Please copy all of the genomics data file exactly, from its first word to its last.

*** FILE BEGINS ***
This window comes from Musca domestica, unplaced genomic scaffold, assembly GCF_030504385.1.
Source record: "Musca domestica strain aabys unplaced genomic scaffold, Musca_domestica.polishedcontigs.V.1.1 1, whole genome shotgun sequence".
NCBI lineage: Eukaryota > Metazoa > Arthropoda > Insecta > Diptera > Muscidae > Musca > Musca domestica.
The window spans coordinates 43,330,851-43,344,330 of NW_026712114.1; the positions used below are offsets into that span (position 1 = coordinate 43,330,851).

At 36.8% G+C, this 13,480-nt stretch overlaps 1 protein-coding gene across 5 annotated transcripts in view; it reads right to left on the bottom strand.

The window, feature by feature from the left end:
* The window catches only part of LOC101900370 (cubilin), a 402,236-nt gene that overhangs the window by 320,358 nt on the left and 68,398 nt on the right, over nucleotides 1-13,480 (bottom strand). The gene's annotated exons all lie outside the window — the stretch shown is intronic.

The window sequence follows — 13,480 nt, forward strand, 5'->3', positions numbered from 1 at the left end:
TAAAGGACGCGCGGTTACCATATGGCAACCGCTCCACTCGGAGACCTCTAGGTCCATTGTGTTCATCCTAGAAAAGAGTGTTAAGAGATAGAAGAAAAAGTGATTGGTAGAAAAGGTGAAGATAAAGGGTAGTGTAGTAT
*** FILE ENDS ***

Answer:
This window comes from Musca domestica, unplaced genomic scaffold, assembly GCF_030504385.1.
Source record: "Musca domestica strain aabys unplaced genomic scaffold, Musca_domestica.polishedcontigs.V.1.1 1, whole genome shotgun sequence".
NCBI lineage: Eukaryota > Metazoa > Arthropoda > Insecta > Diptera > Muscidae > Musca > Musca domestica.
The window spans coordinates 43,330,851-43,344,330 of NW_026712114.1; the positions used below are offsets into that span (position 1 = coordinate 43,330,851).

At 36.8% G+C, this 13,480-nt stretch overlaps 1 protein-coding gene across 5 annotated transcripts in view; it reads right to left on the bottom strand.

The window, feature by feature from the left end:
* The window catches only part of LOC101900370 (cubilin), a 402,236-nt gene that overhangs the window by 320,358 nt on the left and 68,398 nt on the right, over nucleotides 1-13,480 (bottom strand). The gene's annotated exons all lie outside the window — the stretch shown is intronic.

The window sequence follows — 13,480 nt, forward strand, 5'->3', positions numbered from 1 at the left end:
TAAAGGACGCGCGGTTACCATATGGCAACCGCTCCACTCGGAGACCTCTAGGTCCATTGTGTTCATCCTAGAAAAGAGTGTTAAGAGATAGAAGAAAAAGTGATTGGTAGAAAAGGTGAAGATAAAGGGTAGTGTAGTAT